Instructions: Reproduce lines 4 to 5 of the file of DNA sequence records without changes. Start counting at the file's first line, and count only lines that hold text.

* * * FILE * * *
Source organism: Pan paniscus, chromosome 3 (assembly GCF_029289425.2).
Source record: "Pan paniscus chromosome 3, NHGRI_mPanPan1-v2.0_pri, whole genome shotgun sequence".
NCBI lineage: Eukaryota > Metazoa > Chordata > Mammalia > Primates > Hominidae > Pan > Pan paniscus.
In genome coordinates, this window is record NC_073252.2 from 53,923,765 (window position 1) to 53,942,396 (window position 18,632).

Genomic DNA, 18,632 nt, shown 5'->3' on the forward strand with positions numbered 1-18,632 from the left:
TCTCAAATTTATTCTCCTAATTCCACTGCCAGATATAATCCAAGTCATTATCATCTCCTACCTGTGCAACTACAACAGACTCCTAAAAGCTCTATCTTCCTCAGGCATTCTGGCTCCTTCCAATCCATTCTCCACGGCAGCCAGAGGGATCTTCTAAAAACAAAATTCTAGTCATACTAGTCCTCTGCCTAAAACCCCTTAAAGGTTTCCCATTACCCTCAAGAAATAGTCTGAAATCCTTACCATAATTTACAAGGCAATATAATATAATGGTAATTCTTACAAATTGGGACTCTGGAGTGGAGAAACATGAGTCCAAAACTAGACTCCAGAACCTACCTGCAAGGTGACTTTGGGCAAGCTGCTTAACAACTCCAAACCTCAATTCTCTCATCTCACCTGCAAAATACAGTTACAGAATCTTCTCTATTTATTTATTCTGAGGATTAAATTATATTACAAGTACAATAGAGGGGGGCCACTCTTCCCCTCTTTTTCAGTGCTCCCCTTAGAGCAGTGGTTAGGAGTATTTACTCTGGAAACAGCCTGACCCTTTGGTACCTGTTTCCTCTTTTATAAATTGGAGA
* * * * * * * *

In genome coordinates, this window is record NC_073252.2 from 53,923,765 (window position 1) to 53,942,396 (window position 18,632).

Genomic DNA, 18,632 nt, shown 5'->3' on the forward strand with positions numbered 1-18,632 from the left: